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Photoshop CS4 for Photographers is an essential course for any digital photographer who wants to master the software's vast array of image enhancement techniques. Professional photographer and instructor Chris Orwig uses his own compelling images to demonstrate how the power of Photoshop can make photographers more passionate about their work. He covers many aspects of the application, such as working with RAW images, using curves and levels, making images snap, and enhancing bland photographs by converting them to black and white. Exercise files accompany this course.
In this movie, we are going to be working on the file shape.psd. Let's go ahead and double-click that one to open it up. I have to go to Full Screen View mode. Now, with this photograph, what I want to do is talk a little bit about using a filter in a non-traditional way in order to enhance a portrait. Now with this particular photograph, I'm pretty close to the person, so there is a little bit of distortion. Now you may not notice that initially, but then after a second glance you are going to start to see it. So in order to fix this we can use a number of different techniques. This is a real quick and easy technique that you can use. Select your Background layer, press Command J on a Mac/Ctrl+J on a PC. And then go ahead and name this new layer shape, because we are really going to be changing the shape of the overall face. Next, we are going to navigate to our Filter pulldown menu, we are going to choose Distort and then Lens Correction.
Now the main reason why you don't want to use this Filter is in order to correct problems that you have with lenses. Now initially this filter was designed for architectural photographers but you can use it on your people photographs as well. Here is what I'm going to do. I'm simply going to reduce some of that distortion. Now if I go the other way this will look kind of funny and goofy and if I go too far it will be overkill. And I just want to reduce some of that distortion. So I'm going to go ahead and bring this down just a bit, it's a pretty significant change. So let's click OK. Now the next thing that I need to do is turn off my Background layer. So I can see where this image was changed grab the Marquee tool. I'm going to go ahead and click and drag this Marquee tool out and I'm going to get this to the furthest edges of my Images and next choose Image and then Crop.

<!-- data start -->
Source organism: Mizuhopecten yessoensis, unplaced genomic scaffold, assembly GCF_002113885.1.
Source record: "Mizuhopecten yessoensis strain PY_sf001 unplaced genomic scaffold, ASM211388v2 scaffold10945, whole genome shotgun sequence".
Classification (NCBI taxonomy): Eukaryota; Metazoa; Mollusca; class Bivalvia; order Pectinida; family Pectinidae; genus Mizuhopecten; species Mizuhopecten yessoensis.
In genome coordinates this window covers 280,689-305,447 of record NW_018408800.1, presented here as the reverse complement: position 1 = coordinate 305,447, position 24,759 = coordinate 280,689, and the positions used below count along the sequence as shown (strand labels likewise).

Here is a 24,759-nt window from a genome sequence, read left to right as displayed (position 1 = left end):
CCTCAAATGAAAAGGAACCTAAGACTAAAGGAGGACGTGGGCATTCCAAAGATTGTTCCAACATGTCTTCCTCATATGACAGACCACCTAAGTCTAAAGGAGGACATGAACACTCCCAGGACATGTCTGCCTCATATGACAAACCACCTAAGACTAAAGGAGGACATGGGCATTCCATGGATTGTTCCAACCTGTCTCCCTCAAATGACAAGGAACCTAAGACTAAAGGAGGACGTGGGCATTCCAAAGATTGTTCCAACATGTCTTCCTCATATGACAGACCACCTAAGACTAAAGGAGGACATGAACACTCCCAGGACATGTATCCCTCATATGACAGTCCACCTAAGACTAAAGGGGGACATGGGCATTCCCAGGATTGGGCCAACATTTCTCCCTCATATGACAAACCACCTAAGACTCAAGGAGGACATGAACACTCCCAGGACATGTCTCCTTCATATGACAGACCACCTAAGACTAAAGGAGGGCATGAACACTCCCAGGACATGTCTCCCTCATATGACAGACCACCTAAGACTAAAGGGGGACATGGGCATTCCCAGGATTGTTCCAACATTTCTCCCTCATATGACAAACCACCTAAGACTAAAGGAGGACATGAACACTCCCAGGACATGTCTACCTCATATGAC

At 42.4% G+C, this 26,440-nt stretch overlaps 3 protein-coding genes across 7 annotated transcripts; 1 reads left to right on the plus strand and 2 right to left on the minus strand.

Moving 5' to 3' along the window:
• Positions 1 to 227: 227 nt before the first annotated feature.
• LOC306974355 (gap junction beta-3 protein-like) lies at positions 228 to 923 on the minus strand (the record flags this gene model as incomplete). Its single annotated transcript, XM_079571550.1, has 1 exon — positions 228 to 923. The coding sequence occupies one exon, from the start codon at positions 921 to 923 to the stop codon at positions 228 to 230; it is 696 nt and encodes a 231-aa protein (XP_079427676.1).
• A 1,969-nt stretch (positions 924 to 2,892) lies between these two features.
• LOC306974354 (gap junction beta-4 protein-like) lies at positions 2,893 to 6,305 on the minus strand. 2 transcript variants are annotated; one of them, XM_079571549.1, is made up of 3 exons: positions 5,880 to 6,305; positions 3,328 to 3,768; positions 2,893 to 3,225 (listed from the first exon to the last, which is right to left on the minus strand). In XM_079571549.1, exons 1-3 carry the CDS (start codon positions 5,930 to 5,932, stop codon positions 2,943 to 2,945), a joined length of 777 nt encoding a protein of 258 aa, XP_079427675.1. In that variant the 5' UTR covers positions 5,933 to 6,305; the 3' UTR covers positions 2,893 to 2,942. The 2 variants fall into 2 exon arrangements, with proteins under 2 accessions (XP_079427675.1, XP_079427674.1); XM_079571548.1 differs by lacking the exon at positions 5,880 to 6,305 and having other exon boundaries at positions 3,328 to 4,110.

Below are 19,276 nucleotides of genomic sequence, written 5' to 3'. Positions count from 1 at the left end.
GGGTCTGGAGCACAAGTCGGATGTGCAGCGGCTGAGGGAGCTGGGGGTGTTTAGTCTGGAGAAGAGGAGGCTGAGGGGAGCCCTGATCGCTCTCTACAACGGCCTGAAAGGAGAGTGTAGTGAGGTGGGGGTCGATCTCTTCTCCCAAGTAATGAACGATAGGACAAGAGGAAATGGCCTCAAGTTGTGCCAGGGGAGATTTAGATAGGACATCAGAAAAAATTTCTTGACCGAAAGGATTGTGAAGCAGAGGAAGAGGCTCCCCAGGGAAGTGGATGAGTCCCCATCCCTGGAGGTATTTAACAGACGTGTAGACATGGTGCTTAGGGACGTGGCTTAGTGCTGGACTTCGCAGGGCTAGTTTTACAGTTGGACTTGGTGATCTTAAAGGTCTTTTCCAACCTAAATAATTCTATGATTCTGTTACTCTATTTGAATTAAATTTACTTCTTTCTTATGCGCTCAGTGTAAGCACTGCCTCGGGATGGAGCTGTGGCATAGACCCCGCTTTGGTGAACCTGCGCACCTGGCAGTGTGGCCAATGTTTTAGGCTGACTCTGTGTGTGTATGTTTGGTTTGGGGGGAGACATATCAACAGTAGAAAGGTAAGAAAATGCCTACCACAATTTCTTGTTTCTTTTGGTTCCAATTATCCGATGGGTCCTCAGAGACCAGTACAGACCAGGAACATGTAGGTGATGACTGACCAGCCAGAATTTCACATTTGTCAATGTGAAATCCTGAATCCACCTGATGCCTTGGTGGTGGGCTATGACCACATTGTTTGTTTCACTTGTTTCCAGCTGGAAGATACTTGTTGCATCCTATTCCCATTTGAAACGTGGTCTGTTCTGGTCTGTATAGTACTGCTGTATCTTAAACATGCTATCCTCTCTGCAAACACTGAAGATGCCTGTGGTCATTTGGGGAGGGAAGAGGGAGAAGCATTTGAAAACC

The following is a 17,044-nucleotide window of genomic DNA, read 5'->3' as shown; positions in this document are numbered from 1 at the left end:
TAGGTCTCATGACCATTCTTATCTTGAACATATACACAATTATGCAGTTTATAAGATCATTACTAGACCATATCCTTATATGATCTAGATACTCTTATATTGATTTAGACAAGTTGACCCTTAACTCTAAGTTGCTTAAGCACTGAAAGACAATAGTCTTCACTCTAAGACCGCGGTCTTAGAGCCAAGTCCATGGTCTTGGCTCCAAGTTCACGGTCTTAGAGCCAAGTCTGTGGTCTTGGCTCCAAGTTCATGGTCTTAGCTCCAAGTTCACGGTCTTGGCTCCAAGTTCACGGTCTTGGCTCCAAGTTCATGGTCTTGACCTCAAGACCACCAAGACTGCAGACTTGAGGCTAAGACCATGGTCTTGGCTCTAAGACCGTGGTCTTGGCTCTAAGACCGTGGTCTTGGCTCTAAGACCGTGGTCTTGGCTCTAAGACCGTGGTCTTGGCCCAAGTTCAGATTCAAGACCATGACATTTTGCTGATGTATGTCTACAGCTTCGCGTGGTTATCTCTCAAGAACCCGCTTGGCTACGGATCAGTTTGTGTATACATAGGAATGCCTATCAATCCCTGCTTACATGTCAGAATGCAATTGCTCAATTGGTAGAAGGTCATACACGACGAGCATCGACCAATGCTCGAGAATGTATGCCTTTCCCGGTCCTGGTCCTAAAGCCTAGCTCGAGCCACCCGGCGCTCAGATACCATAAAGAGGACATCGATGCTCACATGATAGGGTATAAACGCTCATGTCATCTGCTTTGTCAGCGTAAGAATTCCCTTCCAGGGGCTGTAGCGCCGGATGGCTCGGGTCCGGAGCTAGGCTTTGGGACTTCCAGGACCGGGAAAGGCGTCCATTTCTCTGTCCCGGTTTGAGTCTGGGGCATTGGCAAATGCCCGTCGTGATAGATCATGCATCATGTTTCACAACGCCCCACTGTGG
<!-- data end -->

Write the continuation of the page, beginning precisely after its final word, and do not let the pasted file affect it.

Now once I have cropped this image, I need to Deselect, I can do that by going to Select > Deselect or pressing Command D on Mac, Ctrl+D on a PC. All right, well my crop wasn't quite perfect, so I'll go ahead and make another Marquee selection and choose Image > Crop. I just want to get that just right and then Command D on a Mac/Ctrl+D on a PC. Let's zoom in on this Photograph, just a bit, so we can see it and here is our before and then after. Now let's zoom out because sometimes stepping back helps as well. Before and after. The second photo is much more flattering. Now, in this case, I actually used that distort filter pretty high. You want to be really careful; you don't want to go too high because it can diminish the overall sharpness of your photo. But in this case because I'm sizing it down. It's still going to look good.
Also keep in mind that you want to make real subtle adjustments when you are using that filter, but as you can see here it does make for a much more flattering photograph.
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